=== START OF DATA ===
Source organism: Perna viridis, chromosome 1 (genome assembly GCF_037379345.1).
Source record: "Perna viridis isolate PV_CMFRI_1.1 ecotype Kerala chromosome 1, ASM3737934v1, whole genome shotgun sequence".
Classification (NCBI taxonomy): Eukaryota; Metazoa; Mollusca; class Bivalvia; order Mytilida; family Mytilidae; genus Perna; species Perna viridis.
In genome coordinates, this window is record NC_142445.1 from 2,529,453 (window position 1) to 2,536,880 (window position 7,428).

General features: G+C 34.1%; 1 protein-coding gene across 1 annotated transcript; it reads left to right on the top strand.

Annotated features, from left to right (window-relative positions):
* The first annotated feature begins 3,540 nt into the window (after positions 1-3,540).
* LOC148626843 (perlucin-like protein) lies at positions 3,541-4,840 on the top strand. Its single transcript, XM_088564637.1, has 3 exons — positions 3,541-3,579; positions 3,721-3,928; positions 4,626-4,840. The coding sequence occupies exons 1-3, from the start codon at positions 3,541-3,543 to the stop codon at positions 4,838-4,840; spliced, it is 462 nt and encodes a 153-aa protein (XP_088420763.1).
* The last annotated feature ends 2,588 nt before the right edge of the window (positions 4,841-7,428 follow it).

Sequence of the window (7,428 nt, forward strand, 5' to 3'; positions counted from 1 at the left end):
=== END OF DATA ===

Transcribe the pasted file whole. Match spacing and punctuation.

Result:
Source organism: Perna viridis, chromosome 1 (genome assembly GCF_037379345.1).
Source record: "Perna viridis isolate PV_CMFRI_1.1 ecotype Kerala chromosome 1, ASM3737934v1, whole genome shotgun sequence".
Classification (NCBI taxonomy): Eukaryota; Metazoa; Mollusca; class Bivalvia; order Mytilida; family Mytilidae; genus Perna; species Perna viridis.
In genome coordinates, this window is record NC_142445.1 from 2,529,453 (window position 1) to 2,536,880 (window position 7,428).

General features: G+C 34.1%; 1 protein-coding gene across 1 annotated transcript; it reads left to right on the top strand.

Annotated features, from left to right (window-relative positions):
* The first annotated feature begins 3,540 nt into the window (after positions 1-3,540).
* LOC148626843 (perlucin-like protein) lies at positions 3,541-4,840 on the top strand. Its single transcript, XM_088564637.1, has 3 exons — positions 3,541-3,579; positions 3,721-3,928; positions 4,626-4,840. The coding sequence occupies exons 1-3, from the start codon at positions 3,541-3,543 to the stop codon at positions 4,838-4,840; spliced, it is 462 nt and encodes a 153-aa protein (XP_088420763.1).
* The last annotated feature ends 2,588 nt before the right edge of the window (positions 4,841-7,428 follow it).

Sequence of the window (7,428 nt, forward strand, 5' to 3'; positions counted from 1 at the left end):